In the academy students are assigned a teacher, who they have access to after in-person classes are over for the day. The teachers monitor their assignments and are responsible for giving out grades.
Miller said unlike some online platforms that assign a remote teacher, the teachers at the district can also meet in person with parents and students, if needed. It was optional for teachers to participate in the academy.
“I don’t help Charity,” McClure said. “If she has questions she emails the teacher.”
Some students have been extremely successful and parents have expressed appreciation that their children can move ahead at their own pace or even focus on one subject, like math, for a longer period of time before moving on to the next, Summer Jackson, program coordinator for grades 6-12, said.
“They are excelling one class at a time,” Jackson said.
Charity likes to get ahead on her assignments and focus on one subject at a time. She spends about three hours a day on schoolwork — and she is getting good grades.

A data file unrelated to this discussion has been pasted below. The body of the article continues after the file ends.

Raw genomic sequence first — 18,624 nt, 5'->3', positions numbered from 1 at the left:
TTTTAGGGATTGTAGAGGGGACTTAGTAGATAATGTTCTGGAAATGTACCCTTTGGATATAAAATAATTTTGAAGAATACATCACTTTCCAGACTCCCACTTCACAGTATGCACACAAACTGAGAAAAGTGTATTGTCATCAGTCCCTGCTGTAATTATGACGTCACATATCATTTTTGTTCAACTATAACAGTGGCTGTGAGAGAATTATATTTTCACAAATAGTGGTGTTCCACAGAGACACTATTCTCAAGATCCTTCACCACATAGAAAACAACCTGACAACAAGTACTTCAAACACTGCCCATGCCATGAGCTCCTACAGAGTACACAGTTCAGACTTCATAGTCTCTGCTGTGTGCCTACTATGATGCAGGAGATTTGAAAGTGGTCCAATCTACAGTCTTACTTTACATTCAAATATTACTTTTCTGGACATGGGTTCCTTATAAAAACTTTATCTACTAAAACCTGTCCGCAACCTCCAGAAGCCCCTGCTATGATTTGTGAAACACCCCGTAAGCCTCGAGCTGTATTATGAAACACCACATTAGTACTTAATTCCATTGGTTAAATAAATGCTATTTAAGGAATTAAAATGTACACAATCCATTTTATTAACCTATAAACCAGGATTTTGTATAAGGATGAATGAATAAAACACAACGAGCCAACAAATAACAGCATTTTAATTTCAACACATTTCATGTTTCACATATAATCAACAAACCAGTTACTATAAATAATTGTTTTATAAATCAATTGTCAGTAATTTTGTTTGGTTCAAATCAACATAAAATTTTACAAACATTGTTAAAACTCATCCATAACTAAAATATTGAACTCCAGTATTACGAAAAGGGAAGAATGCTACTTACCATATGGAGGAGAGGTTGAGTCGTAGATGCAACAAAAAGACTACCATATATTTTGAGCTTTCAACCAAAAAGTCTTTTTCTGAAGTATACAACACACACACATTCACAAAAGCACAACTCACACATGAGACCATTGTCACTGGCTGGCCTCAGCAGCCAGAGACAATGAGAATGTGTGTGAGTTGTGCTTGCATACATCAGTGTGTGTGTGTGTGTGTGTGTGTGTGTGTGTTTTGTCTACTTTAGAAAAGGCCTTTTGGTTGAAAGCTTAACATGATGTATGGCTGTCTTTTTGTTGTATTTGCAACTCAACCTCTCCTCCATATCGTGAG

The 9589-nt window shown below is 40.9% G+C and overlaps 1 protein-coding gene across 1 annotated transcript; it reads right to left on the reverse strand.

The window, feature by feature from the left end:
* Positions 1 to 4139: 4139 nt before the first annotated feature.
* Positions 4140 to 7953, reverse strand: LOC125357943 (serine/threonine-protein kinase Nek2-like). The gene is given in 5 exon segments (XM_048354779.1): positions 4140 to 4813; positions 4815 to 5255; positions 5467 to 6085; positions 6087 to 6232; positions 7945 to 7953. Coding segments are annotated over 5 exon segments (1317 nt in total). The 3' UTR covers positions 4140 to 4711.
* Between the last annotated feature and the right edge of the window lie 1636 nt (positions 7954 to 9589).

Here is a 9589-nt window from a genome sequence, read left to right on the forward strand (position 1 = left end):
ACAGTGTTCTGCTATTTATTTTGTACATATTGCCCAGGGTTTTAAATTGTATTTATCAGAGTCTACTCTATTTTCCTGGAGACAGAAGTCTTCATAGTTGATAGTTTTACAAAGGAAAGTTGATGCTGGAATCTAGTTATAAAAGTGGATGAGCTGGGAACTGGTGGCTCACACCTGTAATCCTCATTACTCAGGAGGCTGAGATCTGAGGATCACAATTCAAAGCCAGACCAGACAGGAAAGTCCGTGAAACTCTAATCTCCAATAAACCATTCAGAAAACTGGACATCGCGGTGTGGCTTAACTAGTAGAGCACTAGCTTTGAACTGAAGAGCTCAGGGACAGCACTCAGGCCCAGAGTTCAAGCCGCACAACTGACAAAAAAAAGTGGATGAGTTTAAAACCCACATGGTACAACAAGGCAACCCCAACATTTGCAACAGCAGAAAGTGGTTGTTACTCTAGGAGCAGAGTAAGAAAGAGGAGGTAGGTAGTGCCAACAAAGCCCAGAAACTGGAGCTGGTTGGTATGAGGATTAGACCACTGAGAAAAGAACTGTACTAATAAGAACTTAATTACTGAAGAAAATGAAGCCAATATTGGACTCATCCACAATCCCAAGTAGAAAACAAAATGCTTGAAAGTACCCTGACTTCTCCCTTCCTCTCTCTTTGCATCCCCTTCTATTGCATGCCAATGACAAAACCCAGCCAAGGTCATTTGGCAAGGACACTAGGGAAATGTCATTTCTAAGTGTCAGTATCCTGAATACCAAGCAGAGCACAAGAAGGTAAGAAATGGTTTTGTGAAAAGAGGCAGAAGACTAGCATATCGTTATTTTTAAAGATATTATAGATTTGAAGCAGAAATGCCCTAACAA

“I think a lot of time may be wasted at school,” McClure said.
She spends time researching topics and she seems to be really learning the subjects rather than memorizing facts for a test, McClure said.
Charity said so far she really likes the academy and it gives her more time to read and pursue art projects.
Charity, whose favorite subject is math, recently began watercolor painting.
McClure said it felt like a really big step when Charity was enrolled in the academy because they had to withdraw her from all of her classes and get her teachers’ signatures, but it has worked out well for her.
Charity likes that if she chooses later on to go back to an in-person classroom, that option is open.
Under district rules, students can only migrate to the academy or back to the classroom at the semester break.
“You can’t just move back and forth,” Miller said.
It’s harder for some
While Charity is excelling independently at her academy classes, other students may need more parental support, or it may not be right for them at all.